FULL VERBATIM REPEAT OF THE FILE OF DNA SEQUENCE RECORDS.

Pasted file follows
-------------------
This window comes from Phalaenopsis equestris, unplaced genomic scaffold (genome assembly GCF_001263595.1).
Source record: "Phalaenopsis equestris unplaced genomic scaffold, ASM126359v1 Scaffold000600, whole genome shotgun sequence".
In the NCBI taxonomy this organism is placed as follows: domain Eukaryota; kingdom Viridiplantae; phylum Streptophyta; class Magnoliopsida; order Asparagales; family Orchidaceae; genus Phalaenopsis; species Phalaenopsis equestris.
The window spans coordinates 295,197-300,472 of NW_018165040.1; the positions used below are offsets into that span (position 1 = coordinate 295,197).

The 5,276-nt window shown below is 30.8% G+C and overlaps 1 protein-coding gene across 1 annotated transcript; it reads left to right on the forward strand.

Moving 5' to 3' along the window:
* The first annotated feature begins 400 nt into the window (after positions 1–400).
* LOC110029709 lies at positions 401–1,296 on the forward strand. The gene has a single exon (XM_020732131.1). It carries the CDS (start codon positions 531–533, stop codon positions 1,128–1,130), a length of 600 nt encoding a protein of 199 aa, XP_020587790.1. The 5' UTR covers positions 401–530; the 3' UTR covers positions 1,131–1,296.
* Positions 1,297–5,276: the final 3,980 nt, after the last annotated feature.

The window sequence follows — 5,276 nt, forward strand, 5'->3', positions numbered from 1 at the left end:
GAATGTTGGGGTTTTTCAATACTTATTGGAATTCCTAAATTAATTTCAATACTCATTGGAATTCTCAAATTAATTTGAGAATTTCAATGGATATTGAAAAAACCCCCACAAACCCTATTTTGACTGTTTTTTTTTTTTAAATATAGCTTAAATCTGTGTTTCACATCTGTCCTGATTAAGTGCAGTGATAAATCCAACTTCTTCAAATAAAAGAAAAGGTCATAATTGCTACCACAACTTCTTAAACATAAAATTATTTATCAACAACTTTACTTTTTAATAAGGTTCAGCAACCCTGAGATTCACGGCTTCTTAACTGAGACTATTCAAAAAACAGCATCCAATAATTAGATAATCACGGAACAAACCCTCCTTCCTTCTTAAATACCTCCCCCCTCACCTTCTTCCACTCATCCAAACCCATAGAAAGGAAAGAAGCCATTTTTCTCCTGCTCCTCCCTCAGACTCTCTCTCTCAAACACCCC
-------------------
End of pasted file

This window comes from Phalaenopsis equestris, unplaced genomic scaffold (genome assembly GCF_001263595.1).
Source record: "Phalaenopsis equestris unplaced genomic scaffold, ASM126359v1 Scaffold000600, whole genome shotgun sequence".
In the NCBI taxonomy this organism is placed as follows: domain Eukaryota; kingdom Viridiplantae; phylum Streptophyta; class Magnoliopsida; order Asparagales; family Orchidaceae; genus Phalaenopsis; species Phalaenopsis equestris.
The window spans coordinates 295,197-300,472 of NW_018165040.1; the positions used below are offsets into that span (position 1 = coordinate 295,197).

The 5,276-nt window shown below is 30.8% G+C and overlaps 1 protein-coding gene across 1 annotated transcript; it reads left to right on the forward strand.

Moving 5' to 3' along the window:
* The first annotated feature begins 400 nt into the window (after positions 1–400).
* LOC110029709 lies at positions 401–1,296 on the forward strand. The gene has a single exon (XM_020732131.1). It carries the CDS (start codon positions 531–533, stop codon positions 1,128–1,130), a length of 600 nt encoding a protein of 199 aa, XP_020587790.1. The 5' UTR covers positions 401–530; the 3' UTR covers positions 1,131–1,296.
* Positions 1,297–5,276: the final 3,980 nt, after the last annotated feature.

The window sequence follows — 5,276 nt, forward strand, 5'->3', positions numbered from 1 at the left end:
GAATGTTGGGGTTTTTCAATACTTATTGGAATTCCTAAATTAATTTCAATACTCATTGGAATTCTCAAATTAATTTGAGAATTTCAATGGATATTGAAAAAACCCCCACAAACCCTATTTTGACTGTTTTTTTTTTTTAAATATAGCTTAAATCTGTGTTTCACATCTGTCCTGATTAAGTGCAGTGATAAATCCAACTTCTTCAAATAAAAGAAAAGGTCATAATTGCTACCACAACTTCTTAAACATAAAATTATTTATCAACAACTTTACTTTTTAATAAGGTTCAGCAACCCTGAGATTCACGGCTTCTTAACTGAGACTATTCAAAAAACAGCATCCAATAATTAGATAATCACGGAACAAACCCTCCTTCCTTCTTAAATACCTCCCCCCTCACCTTCTTCCACTCATCCAAACCCATAGAAAGGAAAGAAGCCATTTTTCTCCTGCTCCTCCCTCAGACTCTCTCTCTCAAACACCCC